Monday, December 21, 2020

I Heard the Bells on Christmas Day: The Story Behind the Song

Henry Wadsworth Longfellow - Christmas Bells
Henry Wadsworth Longfellow Image is made available under the Creative Commons CC0 1.0 Universal Public Domain Dedication. 
Christmas Bells image used under public domain license from Free-Photos via Pixabay.

 I Heard the Bells on Christmas Day:  The Story Behind the Song

I've been hearing and singing the song "I Heard the Bells on Christmas Day" for many years but until today, I had never heard the history behind the song.  The familiar Christmas song was written as a poem by Henry Wadsworth Longfellow.  Longfellow was no stranger to hard times.  

In 1835, Longfellow lost his first wife, Mary Potter Longfellow, along with the couple's first child.  In 1843, he married his second wife, Francis Elizabeth Appleton (Fanny).  The couple was blessed with six children.  In July 1861, a house fire claimed Fanny's life.  She had been sealing envelopes with hot wax when the flame from the candle caught her dress.  She died of her injuries the next day.  In an attempt to put out the fire, Henry was also seriously burned.  His injuries kept him from attending Fanny's funeral.  After Fanny's death, Longfellow slipped into a state of depression.  Then, in 1862, Longfellow's oldest son, Charles Appleton Longfellow, joined the Union Army against his father's wishes.  Charles was severely wounded in the Battle of Mine Run.  He survived his injuries but his career in the Army was over.

During his depression, upon hearing Christmas church bells in 1863, Henry Wadsworth Longfellow first wrote the poem called Christmas Bells.  Here are the lyrics.

  I heard the bells on Christmas Day
Their old, familiar carols play,
and wild and sweet
The words repeat
Of peace on earth, good-will to men!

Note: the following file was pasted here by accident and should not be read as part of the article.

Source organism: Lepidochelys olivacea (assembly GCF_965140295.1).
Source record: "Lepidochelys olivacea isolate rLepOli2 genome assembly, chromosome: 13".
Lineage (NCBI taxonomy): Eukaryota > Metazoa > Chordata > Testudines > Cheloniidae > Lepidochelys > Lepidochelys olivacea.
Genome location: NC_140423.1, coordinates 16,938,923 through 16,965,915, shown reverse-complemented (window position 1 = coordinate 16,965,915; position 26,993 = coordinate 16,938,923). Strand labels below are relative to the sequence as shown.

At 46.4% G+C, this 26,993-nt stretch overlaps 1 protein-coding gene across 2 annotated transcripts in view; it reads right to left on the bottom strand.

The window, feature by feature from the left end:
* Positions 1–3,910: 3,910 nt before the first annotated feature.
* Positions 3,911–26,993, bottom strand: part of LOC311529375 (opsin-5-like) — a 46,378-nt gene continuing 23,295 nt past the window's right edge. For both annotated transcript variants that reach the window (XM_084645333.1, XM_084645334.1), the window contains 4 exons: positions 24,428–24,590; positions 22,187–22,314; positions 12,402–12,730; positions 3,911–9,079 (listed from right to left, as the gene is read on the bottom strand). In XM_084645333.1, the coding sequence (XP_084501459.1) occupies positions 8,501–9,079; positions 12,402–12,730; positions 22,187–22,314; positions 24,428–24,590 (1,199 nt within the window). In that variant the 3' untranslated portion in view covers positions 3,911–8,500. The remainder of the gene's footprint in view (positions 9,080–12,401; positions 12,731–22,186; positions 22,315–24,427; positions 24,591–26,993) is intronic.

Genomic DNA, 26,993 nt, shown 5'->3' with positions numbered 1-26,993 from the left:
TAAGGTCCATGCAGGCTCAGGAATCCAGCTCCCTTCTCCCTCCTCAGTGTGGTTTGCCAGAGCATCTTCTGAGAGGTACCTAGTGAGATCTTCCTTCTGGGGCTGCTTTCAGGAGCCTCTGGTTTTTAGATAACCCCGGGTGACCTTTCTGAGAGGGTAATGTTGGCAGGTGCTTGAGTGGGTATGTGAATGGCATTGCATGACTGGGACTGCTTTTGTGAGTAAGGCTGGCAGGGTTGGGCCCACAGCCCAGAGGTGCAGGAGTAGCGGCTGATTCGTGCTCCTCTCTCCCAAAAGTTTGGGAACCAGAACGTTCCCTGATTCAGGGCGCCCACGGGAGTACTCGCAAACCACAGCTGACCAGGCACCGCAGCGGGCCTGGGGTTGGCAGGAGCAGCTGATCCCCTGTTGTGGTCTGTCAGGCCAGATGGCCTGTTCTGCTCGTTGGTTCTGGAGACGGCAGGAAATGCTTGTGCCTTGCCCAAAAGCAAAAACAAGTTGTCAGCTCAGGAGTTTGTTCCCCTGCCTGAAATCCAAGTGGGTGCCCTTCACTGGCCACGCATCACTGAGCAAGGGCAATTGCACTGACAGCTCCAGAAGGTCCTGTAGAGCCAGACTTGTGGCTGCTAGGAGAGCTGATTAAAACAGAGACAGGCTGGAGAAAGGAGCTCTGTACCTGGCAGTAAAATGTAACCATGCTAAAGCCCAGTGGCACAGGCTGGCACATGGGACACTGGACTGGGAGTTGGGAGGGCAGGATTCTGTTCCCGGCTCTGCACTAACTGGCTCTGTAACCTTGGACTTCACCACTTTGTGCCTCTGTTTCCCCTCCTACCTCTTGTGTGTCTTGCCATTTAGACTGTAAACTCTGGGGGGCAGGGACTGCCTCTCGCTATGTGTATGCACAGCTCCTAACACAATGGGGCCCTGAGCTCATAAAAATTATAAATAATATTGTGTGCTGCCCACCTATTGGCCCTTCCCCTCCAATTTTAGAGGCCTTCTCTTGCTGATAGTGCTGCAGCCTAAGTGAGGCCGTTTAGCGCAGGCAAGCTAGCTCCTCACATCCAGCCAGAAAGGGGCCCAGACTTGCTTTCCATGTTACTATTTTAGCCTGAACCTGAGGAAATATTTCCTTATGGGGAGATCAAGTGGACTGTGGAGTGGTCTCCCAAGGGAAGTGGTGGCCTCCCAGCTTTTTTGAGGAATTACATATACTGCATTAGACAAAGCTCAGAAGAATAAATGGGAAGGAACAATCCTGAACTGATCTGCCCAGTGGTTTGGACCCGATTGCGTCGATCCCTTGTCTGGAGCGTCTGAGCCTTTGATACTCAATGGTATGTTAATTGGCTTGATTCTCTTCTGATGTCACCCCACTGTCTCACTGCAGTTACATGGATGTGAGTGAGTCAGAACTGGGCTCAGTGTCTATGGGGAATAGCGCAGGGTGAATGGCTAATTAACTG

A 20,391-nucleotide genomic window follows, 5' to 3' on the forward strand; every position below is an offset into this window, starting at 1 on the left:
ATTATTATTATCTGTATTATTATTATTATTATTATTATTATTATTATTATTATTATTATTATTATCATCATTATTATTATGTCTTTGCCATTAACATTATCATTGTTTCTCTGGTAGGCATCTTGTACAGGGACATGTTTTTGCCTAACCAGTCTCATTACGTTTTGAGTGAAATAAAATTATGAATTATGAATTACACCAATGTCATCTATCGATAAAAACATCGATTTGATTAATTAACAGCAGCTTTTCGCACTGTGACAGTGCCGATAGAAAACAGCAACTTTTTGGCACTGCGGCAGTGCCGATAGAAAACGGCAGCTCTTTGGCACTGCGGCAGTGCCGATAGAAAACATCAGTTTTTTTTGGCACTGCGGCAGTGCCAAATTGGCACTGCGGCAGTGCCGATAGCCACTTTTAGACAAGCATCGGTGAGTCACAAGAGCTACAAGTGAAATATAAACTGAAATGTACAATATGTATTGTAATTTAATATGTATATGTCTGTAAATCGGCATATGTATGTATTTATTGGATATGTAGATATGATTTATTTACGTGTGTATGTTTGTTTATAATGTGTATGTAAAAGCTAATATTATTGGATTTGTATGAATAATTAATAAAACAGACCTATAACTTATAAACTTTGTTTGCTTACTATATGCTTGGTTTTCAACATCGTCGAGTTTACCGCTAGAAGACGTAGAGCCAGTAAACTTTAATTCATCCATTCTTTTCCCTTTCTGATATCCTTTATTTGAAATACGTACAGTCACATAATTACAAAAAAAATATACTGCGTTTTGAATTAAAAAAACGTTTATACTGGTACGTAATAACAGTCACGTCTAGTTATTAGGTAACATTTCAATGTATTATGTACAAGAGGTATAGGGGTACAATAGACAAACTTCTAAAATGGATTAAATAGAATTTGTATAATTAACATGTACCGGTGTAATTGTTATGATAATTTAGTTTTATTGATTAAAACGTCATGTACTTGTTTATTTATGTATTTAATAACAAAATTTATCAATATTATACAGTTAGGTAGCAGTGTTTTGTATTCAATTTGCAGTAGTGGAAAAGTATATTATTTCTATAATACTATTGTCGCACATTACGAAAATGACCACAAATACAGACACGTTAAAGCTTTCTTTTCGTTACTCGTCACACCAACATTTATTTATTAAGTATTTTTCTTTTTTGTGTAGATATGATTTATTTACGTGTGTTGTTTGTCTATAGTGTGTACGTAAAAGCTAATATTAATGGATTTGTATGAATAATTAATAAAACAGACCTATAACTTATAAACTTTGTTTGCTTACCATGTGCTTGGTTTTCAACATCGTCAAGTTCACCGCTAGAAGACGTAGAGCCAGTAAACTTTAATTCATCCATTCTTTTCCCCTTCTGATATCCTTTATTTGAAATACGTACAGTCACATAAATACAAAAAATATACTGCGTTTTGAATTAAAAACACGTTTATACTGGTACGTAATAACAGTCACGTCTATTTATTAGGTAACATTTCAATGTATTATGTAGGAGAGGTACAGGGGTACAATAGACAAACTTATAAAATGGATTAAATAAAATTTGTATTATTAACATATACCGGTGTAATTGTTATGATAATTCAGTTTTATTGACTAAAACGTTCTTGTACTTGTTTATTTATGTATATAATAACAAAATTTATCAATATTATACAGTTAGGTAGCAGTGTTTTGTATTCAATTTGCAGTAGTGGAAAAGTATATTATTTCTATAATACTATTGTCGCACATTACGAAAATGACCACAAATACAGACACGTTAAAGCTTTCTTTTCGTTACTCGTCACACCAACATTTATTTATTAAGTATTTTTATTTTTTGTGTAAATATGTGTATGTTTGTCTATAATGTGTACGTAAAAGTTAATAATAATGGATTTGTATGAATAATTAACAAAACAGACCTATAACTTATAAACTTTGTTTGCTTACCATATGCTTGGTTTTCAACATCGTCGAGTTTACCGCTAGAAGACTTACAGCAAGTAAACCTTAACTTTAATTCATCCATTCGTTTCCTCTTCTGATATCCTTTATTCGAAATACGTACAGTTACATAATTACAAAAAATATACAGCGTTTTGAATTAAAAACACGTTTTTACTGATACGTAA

And thought how, as the day had come,
The belfries of all Christendom
Had rolled along
The unbroken song
Of peace on earth, good-will to men!

Till ringing, singing on its way,
The world revolved from night to day,
A voice, a chime,
A chant sublime
Of peace on earth, good-will to men!

Then from each black, accursed mouth
The cannon thundered in the South,
And with the sound
The carols drowned
Of peace on earth, good-will to men!

It was as if an earthquake rent
The hearth-stones of a continent,
And made forlorn
The households born
Of peace on earth, good-will to men!

And in despair I bowed my head;
"There is no peace on earth," I said;
"For hate is strong,
And mocks the song
Of peace on earth, good-will to men!"

Then pealed the bells more loud and deep:
"God is not dead, nor doth He sleep;
The Wrong shall fail,
The Right prevail,
With peace on earth, good-will to men." - Henry Wadsworth Longfellow

I Heard the Bells on Christmas Day was first published in a magazine in 1865.  It wasn't set to music until 1872.

I hope you enjoy the following version of I Heard the Bells on Christmas Day as performed by Casting Crowns.

 
 
Knowing the history behind the poem and its author has given me a deeper appreciation for the song.  You can purchase the Casting Crowns version of I Heard the Bells on Christmas Day here.

Would you like to teach your children more about Henry Wadsworth Longfellow?  You might like the following suggestions.

 
 
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I Heard the Bells on Christmas Day - The Story Behind the Song


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